Mention “chamber music” to someone and they’ll probably, after yawning a bit, think of a salon in Paris or a music hall in Vienna. That’s Paris or Vienna a hundred years ago, mind you. Now, finally, in an age when global pop is made in studios in Mumbai, Rio De Janeiro, and Dakar, two gifted musicians have found a way to make a global chamber music for the 21st century audience.
Chamber Music is a collaboration between Ballake Sissoko, who plays the traditional kora, a lute-harp from Mali, and Vincent Segal, the French cellist who plays for the trip-hop band Bumcello. It is also, quite simply, one of the most elegant and beautiful recordings of “world music” in recent years. At a time when cross-cultural music has tended toward highly-caffeinated electric pop and dance music, Sissoko and Segal remind us that there is room – and maybe even a need – for a quieter, more refined world music.
Both musicians have displayed an aptitude for defying expectations – the list of trip-hop cellists is pretty short, after all. And Ballake Sissoko has become a familiar name on the world music scene through his work with American blues legend Taj Mahal and Italian minimalist Ludovico Einaudi, among others. But perhaps the combination of kora and cello works so well because there are no expectations for it. The collaboration grew out of a personal friendship, and at no point was there an attempt to produce a record that would be slick and hip and commercial. Yet it has become one of Europe’s most buzzed-about world music recordings in the past year.
Chamber Music is largely a duo project, with the occasional guest adding percussion, voice or other strings to vary the texture. But even when it’s just Sissoko and Segal, there’s a surprising array of moods. The title track actually sounds somewhat reminiscent of Western chamber music – there’s a rhapsodic introduction on the kora, then a stately chord progression and a graceful melody shared by both instruments. The cello, when played pizzicato, or plucked like a bass, proves to be a wonderful foil for the kora.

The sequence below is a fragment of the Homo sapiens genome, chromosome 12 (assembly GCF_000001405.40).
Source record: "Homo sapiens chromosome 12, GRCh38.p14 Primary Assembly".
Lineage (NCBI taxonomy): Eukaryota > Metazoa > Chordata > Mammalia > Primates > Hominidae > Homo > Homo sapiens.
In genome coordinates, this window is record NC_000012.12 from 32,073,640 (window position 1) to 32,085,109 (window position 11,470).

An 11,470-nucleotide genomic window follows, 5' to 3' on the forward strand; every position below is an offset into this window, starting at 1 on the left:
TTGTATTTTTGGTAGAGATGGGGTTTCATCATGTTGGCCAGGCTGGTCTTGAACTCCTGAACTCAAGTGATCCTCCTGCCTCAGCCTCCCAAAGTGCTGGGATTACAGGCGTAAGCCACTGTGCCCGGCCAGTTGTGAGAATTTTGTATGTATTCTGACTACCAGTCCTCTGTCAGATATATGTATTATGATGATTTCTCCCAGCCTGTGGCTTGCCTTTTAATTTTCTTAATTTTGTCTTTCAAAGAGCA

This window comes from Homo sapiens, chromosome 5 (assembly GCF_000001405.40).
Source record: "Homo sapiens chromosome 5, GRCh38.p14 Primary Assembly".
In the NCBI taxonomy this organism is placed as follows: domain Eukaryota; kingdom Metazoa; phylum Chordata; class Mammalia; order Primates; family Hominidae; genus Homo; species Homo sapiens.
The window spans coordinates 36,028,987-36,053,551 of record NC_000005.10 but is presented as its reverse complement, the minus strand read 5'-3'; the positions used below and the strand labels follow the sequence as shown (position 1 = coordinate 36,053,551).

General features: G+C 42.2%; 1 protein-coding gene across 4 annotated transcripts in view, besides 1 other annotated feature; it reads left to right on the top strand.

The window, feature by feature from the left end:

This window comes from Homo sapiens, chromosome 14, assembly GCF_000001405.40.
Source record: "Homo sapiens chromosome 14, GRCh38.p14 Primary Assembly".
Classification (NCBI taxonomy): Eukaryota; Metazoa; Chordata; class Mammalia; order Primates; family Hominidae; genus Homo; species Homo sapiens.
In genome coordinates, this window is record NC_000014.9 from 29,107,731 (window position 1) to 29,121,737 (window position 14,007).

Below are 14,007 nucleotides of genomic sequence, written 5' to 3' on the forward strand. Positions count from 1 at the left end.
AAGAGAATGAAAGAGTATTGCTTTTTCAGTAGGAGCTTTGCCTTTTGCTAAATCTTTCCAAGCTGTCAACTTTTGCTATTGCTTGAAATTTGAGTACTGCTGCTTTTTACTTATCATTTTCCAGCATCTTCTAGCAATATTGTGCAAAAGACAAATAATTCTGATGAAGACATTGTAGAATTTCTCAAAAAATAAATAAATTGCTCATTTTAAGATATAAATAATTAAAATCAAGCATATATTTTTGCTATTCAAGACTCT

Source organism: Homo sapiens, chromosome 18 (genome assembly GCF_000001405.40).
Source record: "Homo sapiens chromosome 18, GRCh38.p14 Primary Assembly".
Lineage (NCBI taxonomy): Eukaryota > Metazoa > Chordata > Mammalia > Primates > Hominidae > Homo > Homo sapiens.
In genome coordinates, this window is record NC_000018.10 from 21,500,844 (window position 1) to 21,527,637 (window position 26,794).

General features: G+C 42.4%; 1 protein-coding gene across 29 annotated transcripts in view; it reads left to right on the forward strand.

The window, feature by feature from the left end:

“Oscarine,” on the other hand, is a rhythmic vamp that recalls the Afro-centric jazz of pianists like Randy Weston or Dollar Brand. The pizzicato and slap effects on the cello create a familiar-sounding groove and the kora floats above with Sissoko providing some increasingly filigreed improvisations. Then there’s “Wo Ye N’gnougobine.” Here the rhythms are distinctively West African, and the folk-like melody could be centuries old. Even Segal’s cello fits right in: he lightly bows the strings to produce a sound that clearly recalls the traditional njarka fiddle.
Another traditional string instrument, the lute known as ngoni, appears on “Houdesti,” a quartet for kora, cello, ngoni, and balafon, the West African wooden xylophone. Vincent Segal turns a neat musical trick here, plucking the cello so that it blends imperceptibly into the rhythm section of balafon and kora, and then gradually bringing the instrument to the foreground by bowing it. It sounds like a bit of Western music growing out of a fertile African base – an appropriate sound for a song that features the ngoni, the African ancestor of the banjo.
Another striking sound from the West African tradition is the karignan, essentially a pair of metal castanets. Its gentle jangling sound, paired with a loping rhythm on the kora, drives the catchy “Ma Ma FC,” and adds punctuation to the restrained but emotional “Regret – a Kader Barry,” a tribute to the late singer of that name. Singer Awa Sangho adds the album’s only vocals; if Chamber Music is indeed a modern, global form of chamber music, then “Regret” is the album’s “art song.”
Much of this Sissoko/Segal collaboration inhabits a twilit world. The bittersweet, elegiac melody of “Mako Mady” and the lamenting cello line in “Histoire de Molly” suggest the dusky poetry of English songwriter Nick Drake, without using a single word. The latter song’s kora-as-troubadour-harp patterns, and the gently rocking two chord sequence that underpins “Halinkata Djoube” both echo the spare, direct simplicity of Erik Satie, the French composer of the turn of the 20th century. The result is music that operates at a different pace.
Chamber Music was recorded in the Moffou Studio, founded by the great Malian singer Salif Keita to provide a world-class environment for musicians wishing to record acoustic, perhaps even authentic, African music. (Keita’s own acoustic album, Moffou, was recorded there.) The cello, of course, is not a traditional African instrument. But Chamber Music, in its depth of feeling and variety of moods, is authentically African. And the kora may not appear in the duos, trios, or quartets of Beethoven, Schumann, or Brahms; but the obvious musical and personal connection between Ballake Sissoko and Vincent Segal also marks this as an authentic, if original, type of chamber music.